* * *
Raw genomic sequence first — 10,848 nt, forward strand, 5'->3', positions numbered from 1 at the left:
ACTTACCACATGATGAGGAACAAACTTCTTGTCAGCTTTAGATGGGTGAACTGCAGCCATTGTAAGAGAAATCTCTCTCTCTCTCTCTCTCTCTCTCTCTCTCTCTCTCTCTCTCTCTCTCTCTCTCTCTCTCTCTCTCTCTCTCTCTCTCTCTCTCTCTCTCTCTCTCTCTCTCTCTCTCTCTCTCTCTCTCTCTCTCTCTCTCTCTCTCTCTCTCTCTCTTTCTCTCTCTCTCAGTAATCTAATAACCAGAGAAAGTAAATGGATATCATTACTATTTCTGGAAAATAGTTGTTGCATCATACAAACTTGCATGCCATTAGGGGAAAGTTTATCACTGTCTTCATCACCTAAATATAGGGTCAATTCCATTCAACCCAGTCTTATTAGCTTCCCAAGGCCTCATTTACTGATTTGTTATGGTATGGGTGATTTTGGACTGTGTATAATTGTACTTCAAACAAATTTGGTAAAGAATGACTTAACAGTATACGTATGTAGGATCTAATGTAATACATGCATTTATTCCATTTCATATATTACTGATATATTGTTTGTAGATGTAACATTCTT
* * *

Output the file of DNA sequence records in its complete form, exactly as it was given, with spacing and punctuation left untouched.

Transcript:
Raw genomic sequence first — 10,848 nt, forward strand, 5'->3', positions numbered from 1 at the left:
ACTTACCACATGATGAGGAACAAACTTCTTGTCAGCTTTAGATGGGTGAACTGCAGCCATTGTAAGAGAAATCTCTCTCTCTCTCTCTCTCTCTCTCTCTCTCTCTCTCTCTCTCTCTCTCTCTCTCTCTCTCTCTCTCTCTCTCTCTCTCTCTCTCTCTCTCTCTCTCTCTCTCTCTCTCTCTCTCTCTCTCTCTCTCTCTCTCTCTCTCTCTCTCTCTCTTTCTCTCTCTCTCAGTAATCTAATAACCAGAGAAAGTAAATGGATATCATTACTATTTCTGGAAAATAGTTGTTGCATCATACAAACTTGCATGCCATTAGGGGAAAGTTTATCACTGTCTTCATCACCTAAATATAGGGTCAATTCCATTCAACCCAGTCTTATTAGCTTCCCAAGGCCTCATTTACTGATTTGTTATGGTATGGGTGATTTTGGACTGTGTATAATTGTACTTCAAACAAATTTGGTAAAGAATGACTTAACAGTATACGTATGTAGGATCTAATGTAATACATGCATTTATTCCATTTCATATATTACTGATATATTGTTTGTAGATGTAACATTCTT